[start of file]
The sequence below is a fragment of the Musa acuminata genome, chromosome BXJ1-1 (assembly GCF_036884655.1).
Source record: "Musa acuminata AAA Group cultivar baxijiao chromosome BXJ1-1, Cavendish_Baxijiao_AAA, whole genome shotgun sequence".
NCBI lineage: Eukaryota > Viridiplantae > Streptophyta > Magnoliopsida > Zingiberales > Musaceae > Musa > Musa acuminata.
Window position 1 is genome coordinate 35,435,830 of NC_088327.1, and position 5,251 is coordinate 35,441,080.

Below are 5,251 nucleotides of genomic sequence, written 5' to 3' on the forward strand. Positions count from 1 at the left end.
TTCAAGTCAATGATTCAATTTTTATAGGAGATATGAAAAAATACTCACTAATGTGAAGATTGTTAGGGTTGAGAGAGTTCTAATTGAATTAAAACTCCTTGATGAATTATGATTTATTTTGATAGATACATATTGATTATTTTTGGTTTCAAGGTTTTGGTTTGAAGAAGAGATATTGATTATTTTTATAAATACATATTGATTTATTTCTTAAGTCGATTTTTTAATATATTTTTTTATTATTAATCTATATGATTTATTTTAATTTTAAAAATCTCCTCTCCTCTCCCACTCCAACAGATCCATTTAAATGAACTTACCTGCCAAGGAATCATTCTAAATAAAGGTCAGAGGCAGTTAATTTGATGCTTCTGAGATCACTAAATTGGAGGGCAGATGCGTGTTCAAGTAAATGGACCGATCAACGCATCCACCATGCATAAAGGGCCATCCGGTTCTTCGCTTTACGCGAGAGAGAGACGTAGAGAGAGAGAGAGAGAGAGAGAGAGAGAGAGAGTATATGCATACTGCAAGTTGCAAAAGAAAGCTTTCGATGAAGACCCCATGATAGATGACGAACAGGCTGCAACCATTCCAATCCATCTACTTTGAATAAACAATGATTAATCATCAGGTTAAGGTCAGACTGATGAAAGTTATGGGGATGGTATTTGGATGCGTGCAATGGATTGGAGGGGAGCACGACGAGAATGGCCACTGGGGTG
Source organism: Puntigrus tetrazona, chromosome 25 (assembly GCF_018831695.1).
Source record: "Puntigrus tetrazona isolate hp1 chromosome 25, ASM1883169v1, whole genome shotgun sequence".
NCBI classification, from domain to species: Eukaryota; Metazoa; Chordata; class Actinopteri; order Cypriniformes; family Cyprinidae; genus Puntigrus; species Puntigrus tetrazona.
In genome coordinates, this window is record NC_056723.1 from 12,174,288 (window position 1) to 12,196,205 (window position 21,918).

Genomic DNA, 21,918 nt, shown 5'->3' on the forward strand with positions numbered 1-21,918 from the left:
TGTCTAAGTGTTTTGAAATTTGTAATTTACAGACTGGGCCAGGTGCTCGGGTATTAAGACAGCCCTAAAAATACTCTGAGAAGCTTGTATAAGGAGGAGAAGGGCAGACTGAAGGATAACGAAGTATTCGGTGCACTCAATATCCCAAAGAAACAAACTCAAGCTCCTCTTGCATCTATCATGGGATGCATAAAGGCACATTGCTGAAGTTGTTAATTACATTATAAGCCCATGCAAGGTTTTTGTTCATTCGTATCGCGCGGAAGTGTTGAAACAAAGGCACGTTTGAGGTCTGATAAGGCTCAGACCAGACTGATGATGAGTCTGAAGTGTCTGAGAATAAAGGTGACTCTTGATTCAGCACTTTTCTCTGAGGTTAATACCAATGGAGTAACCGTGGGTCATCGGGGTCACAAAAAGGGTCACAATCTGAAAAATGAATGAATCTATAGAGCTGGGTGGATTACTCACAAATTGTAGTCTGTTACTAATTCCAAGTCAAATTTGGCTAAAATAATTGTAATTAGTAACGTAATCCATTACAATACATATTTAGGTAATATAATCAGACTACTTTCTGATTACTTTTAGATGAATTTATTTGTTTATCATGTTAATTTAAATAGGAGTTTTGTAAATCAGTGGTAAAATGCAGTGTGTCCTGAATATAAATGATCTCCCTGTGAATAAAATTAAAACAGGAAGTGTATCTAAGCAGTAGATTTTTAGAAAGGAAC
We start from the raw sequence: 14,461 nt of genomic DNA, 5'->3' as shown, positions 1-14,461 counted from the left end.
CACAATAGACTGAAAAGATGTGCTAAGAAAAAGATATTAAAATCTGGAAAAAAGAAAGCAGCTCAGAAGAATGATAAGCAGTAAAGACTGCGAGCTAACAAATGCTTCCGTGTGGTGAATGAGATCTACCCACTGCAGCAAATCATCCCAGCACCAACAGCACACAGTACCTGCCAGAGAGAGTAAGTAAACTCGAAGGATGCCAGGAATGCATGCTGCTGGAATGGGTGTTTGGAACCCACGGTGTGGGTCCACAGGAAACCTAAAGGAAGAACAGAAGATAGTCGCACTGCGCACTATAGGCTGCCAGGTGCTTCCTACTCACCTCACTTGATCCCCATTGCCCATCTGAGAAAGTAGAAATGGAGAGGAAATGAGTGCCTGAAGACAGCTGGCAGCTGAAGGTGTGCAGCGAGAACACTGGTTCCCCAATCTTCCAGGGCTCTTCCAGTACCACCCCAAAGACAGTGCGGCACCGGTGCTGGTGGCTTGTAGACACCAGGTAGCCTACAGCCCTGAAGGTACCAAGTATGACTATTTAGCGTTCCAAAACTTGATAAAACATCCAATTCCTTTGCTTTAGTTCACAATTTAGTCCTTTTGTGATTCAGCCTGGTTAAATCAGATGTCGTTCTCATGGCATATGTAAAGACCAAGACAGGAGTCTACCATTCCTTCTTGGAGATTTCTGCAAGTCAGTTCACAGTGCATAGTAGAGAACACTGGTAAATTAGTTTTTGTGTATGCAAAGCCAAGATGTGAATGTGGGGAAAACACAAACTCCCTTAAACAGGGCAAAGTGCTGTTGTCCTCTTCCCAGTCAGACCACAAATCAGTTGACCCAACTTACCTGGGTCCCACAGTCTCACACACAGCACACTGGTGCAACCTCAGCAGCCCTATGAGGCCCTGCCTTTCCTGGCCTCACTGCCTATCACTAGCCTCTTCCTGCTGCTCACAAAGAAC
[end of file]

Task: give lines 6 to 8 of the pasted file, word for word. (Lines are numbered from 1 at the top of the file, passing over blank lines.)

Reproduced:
TTCAAGTCAATGATTCAATTTTTATAGGAGATATGAAAAAATACTCACTAATGTGAAGATTGTTAGGGTTGAGAGAGTTCTAATTGAATTAAAACTCCTTGATGAATTATGATTTATTTTGATAGATACATATTGATTATTTTTGGTTTCAAGGTTTTGGTTTGAAGAAGAGATATTGATTATTTTTATAAATACATATTGATTTATTTCTTAAGTCGATTTTTTAATATATTTTTTTATTATTAATCTATATGATTTATTTTAATTTTAAAAATCTCCTCTCCTCTCCCACTCCAACAGATCCATTTAAATGAACTTACCTGCCAAGGAATCATTCTAAATAAAGGTCAGAGGCAGTTAATTTGATGCTTCTGAGATCACTAAATTGGAGGGCAGATGCGTGTTCAAGTAAATGGACCGATCAACGCATCCACCATGCATAAAGGGCCATCCGGTTCTTCGCTTTACGCGAGAGAGAGACGTAGAGAGAGAGAGAGAGAGAGAGAGAGAGAGAGAGTATATGCATACTGCAAGTTGCAAAAGAAAGCTTTCGATGAAGACCCCATGATAGATGACGAACAGGCTGCAACCATTCCAATCCATCTACTTTGAATAAACAATGATTAATCATCAGGTTAAGGTCAGACTGATGAAAGTTATGGGGATGGTATTTGGATGCGTGCAATGGATTGGAGGGGAGCACGACGAGAATGGCCACTGGGGTG
Source organism: Puntigrus tetrazona, chromosome 25 (assembly GCF_018831695.1).
Source record: "Puntigrus tetrazona isolate hp1 chromosome 25, ASM1883169v1, whole genome shotgun sequence".